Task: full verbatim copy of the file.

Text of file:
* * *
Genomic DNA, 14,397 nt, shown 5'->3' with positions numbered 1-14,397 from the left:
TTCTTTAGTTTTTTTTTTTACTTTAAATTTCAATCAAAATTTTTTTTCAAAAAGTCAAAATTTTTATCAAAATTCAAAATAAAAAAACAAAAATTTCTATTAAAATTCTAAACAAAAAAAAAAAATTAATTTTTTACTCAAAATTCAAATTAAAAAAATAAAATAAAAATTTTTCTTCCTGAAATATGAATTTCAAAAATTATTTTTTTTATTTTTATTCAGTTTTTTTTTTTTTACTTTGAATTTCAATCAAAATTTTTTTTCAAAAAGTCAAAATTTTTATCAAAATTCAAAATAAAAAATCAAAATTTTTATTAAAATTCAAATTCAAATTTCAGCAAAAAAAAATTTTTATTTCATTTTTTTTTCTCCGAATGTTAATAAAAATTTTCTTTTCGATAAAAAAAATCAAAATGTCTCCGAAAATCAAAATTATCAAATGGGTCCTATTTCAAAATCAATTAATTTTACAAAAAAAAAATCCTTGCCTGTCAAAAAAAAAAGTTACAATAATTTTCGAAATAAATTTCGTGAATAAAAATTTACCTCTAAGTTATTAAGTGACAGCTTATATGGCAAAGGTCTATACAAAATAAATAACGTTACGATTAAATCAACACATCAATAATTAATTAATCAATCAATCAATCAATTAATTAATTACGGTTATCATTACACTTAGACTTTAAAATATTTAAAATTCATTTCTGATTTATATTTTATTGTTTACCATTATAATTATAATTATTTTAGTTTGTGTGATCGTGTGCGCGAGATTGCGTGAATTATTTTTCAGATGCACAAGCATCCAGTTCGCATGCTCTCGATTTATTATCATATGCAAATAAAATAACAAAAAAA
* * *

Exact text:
Genomic DNA, 14,397 nt, shown 5'->3' with positions numbered 1-14,397 from the left:
TTCTTTAGTTTTTTTTTTTACTTTAAATTTCAATCAAAATTTTTTTTCAAAAAGTCAAAATTTTTATCAAAATTCAAAATAAAAAAACAAAAATTTCTATTAAAATTCTAAACAAAAAAAAAAAATTAATTTTTTACTCAAAATTCAAATTAAAAAAATAAAATAAAAATTTTTCTTCCTGAAATATGAATTTCAAAAATTATTTTTTTTATTTTTATTCAGTTTTTTTTTTTTTACTTTGAATTTCAATCAAAATTTTTTTTCAAAAAGTCAAAATTTTTATCAAAATTCAAAATAAAAAATCAAAATTTTTATTAAAATTCAAATTCAAATTTCAGCAAAAAAAAATTTTTATTTCATTTTTTTTTCTCCGAATGTTAATAAAAATTTTCTTTTCGATAAAAAAAATCAAAATGTCTCCGAAAATCAAAATTATCAAATGGGTCCTATTTCAAAATCAATTAATTTTACAAAAAAAAAATCCTTGCCTGTCAAAAAAAAAAGTTACAATAATTTTCGAAATAAATTTCGTGAATAAAAATTTACCTCTAAGTTATTAAGTGACAGCTTATATGGCAAAGGTCTATACAAAATAAATAACGTTACGATTAAATCAACACATCAATAATTAATTAATCAATCAATCAATCAATTAATTAATTACGGTTATCATTACACTTAGACTTTAAAATATTTAAAATTCATTTCTGATTTATATTTTATTGTTTACCATTATAATTATAATTATTTTAGTTTGTGTGATCGTGTGCGCGAGATTGCGTGAATTATTTTTCAGATGCACAAGCATCCAGTTCGCATGCTCTCGATTTATTATCATATGCAAATAAAATAACAAAAAAA